SEAC: Featured Project
  • 3D Rendering of Shiloh Mound

    Southeast Archeological Center


    Cultural Resources National Park Service

SEAC Featured Project: Monitoring at Dry Tortugas National Park


Located 70 miles west of Key West and accessible only by boat or seaplane, Dry Tortugas National Park is the Southeast’s most remote National Park unit. Garden Key, one of seven islands that make up the Park, boasts the largest masonry structure in the Western Hemisphere. Fort Jefferson is a six-bastioned elongated hexagon made of brick, coral and cement concrete, and stone. Construction began in 1846 as part of the coastal defense initiative known as the Third System and continued until 1875, nearly 10 years beyond the realization of the obsolescence of masonry forts with the advent of rifled artillery.

SEAC Archeological Technician, Tim Roberts, monitored trenching excavations by Miami-based Coreland Construction Corporation for drainage and sewer pipes, and buried utility lines to be installed for a new housing unit in the Fort Jefferson parade ground. The housing unit itself tastefully approximates a 1870s lumber shed seen in historic photos.

During the course of excavations for the new housing unit’s main drainage trench, two features were identified that are believed to be related to the production of coral concrete used to bond the 16 million bricks that make up the fort’s infrastructure.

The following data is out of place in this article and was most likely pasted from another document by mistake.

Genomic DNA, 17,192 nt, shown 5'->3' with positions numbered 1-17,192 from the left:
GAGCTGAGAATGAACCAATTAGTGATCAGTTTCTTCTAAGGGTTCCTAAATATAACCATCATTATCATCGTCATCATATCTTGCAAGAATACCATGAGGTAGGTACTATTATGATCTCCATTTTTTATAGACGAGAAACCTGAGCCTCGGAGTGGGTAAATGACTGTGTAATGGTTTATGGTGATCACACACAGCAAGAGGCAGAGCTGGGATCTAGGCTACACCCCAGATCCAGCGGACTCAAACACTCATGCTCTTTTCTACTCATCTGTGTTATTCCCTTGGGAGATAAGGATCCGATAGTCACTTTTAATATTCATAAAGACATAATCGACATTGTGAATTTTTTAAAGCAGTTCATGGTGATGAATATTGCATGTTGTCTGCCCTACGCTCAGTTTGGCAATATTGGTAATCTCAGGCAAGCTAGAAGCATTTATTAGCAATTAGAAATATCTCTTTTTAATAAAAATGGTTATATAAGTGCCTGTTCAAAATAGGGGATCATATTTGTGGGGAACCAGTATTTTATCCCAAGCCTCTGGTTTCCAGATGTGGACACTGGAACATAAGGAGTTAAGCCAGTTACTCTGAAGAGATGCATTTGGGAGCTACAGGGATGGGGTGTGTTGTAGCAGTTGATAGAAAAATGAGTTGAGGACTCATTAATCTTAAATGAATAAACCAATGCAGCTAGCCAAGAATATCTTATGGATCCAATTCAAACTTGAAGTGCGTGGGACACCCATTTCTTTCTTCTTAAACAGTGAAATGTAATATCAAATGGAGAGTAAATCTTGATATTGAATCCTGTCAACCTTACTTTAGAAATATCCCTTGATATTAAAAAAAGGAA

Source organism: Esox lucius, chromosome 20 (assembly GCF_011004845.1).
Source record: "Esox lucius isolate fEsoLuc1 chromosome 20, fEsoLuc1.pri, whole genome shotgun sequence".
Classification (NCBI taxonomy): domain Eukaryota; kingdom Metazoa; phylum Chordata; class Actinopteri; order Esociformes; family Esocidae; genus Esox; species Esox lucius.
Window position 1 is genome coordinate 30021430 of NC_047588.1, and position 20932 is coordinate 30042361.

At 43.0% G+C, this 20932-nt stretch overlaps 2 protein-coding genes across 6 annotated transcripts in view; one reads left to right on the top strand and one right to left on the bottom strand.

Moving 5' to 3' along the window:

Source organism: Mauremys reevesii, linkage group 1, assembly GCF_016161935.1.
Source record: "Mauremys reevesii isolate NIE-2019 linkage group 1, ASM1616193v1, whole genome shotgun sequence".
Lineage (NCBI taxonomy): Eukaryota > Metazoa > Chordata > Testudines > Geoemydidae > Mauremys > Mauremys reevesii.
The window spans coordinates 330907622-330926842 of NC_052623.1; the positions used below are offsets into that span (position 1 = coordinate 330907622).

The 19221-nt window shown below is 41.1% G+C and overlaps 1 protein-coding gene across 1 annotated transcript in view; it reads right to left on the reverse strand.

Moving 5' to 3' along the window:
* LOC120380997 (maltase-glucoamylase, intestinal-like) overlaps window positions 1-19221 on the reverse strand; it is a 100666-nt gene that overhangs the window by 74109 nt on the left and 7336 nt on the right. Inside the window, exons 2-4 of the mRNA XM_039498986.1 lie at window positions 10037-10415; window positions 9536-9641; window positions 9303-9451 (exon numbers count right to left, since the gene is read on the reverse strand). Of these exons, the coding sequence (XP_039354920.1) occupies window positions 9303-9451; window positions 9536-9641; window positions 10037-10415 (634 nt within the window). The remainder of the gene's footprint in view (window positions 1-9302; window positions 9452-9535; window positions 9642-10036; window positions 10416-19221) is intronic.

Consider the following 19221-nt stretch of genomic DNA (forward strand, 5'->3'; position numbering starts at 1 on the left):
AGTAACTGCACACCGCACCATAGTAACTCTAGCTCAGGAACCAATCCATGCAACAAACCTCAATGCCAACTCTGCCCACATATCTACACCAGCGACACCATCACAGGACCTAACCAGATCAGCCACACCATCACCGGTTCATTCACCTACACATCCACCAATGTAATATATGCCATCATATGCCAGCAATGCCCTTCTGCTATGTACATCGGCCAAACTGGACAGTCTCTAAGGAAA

Roberts also assisted Everglades National Park Botanist Hillary Cooley with planting 9 new buttons to replace the non-native seaside mahoes being removed by Everglades National Park Fire Crews. The results of a previous SEAC ground penetrating radar survey helped the pair avoid disturbing potentially significant archeological deposits when planting the trees. Holes for the trees were excavated as shovel tests and the soil was screened through ΒΌ” hardware cloth.

Roberts also worked with a Maine-based Tuckerbrook Conservation, Llc crew on raising and restoring a Rodman gun on Bastion 5. The cannon will eventually be mounted on the concrete platform installed by the 482nd Volunteer Engineers. During the course of this work, a 1890s Spanish Mauser cartridge case was recovered and a set of hardware from the original cannon mount.